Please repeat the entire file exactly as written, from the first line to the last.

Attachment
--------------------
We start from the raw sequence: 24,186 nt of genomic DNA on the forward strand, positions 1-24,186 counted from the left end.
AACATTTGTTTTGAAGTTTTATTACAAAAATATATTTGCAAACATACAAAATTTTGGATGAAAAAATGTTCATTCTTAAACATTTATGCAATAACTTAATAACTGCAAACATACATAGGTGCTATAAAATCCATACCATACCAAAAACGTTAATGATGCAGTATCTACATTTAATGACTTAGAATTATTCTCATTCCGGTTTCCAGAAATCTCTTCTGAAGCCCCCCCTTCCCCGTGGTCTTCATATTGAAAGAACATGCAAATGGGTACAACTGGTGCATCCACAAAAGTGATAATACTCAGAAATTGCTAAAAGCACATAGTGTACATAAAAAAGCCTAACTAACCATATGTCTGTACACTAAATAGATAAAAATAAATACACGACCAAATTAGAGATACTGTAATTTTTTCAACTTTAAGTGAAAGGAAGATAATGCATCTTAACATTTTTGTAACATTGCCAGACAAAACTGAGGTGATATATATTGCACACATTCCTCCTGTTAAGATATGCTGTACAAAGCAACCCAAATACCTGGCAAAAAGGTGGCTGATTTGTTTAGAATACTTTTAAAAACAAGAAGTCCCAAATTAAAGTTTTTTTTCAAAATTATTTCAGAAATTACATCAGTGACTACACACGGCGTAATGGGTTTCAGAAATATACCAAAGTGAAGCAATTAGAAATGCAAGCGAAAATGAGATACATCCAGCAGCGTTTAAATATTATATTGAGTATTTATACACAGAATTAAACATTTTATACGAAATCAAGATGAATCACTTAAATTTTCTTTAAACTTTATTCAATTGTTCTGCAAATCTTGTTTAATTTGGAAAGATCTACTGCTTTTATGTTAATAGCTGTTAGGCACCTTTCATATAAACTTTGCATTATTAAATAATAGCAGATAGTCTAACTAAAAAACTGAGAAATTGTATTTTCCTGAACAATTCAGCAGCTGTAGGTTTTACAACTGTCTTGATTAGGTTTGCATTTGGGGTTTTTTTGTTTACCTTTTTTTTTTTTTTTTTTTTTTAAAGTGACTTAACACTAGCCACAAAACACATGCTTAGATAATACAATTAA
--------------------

We start from the raw sequence: 24,186 nt of genomic DNA on the forward strand, positions 1-24,186 counted from the left end.
AACATTTGTTTTGAAGTTTTATTACAAAAATATATTTGCAAACATACAAAATTTTGGATGAAAAAATGTTCATTCTTAAACATTTATGCAATAACTTAATAACTGCAAACATACATAGGTGCTATAAAATCCATACCATACCAAAAACGTTAATGATGCAGTATCTACATTTAATGACTTAGAATTATTCTCATTCCGGTTTCCAGAAATCTCTTCTGAAGCCCCCCCTTCCCCGTGGTCTTCATATTGAAAGAACATGCAAATGGGTACAACTGGTGCATCCACAAAAGTGATAATACTCAGAAATTGCTAAAAGCACATAGTGTACATAAAAAAGCCTAACTAACCATATGTCTGTACACTAAATAGATAAAAATAAATACACGACCAAATTAGAGATACTGTAATTTTTTCAACTTTAAGTGAAAGGAAGATAATGCATCTTAACATTTTTGTAACATTGCCAGACAAAACTGAGGTGATATATATTGCACACATTCCTCCTGTTAAGATATGCTGTACAAAGCAACCCAAATACCTGGCAAAAAGGTGGCTGATTTGTTTAGAATACTTTTAAAAACAAGAAGTCCCAAATTAAAGTTTTTTTTCAAAATTATTTCAGAAATTACATCAGTGACTACACACGGCGTAATGGGTTTCAGAAATATACCAAAGTGAAGCAATTAGAAATGCAAGCGAAAATGAGATACATCCAGCAGCGTTTAAATATTATATTGAGTATTTATACACAGAATTAAACATTTTATACGAAATCAAGATGAATCACTTAAATTTTCTTTAAACTTTATTCAATTGTTCTGCAAATCTTGTTTAATTTGGAAAGATCTACTGCTTTTATGTTAATAGCTGTTAGGCACCTTTCATATAAACTTTGCATTATTAAATAATAGCAGATAGTCTAACTAAAAAACTGAGAAATTGTATTTTCCTGAACAATTCAGCAGCTGTAGGTTTTACAACTGTCTTGATTAGGTTTGCATTTGGGGTTTTTTTGTTTACCTTTTTTTTTTTTTTTTTTTTTTAAAGTGACTTAACACTAGCCACAAAACACATGCTTAGATAATACAATTAA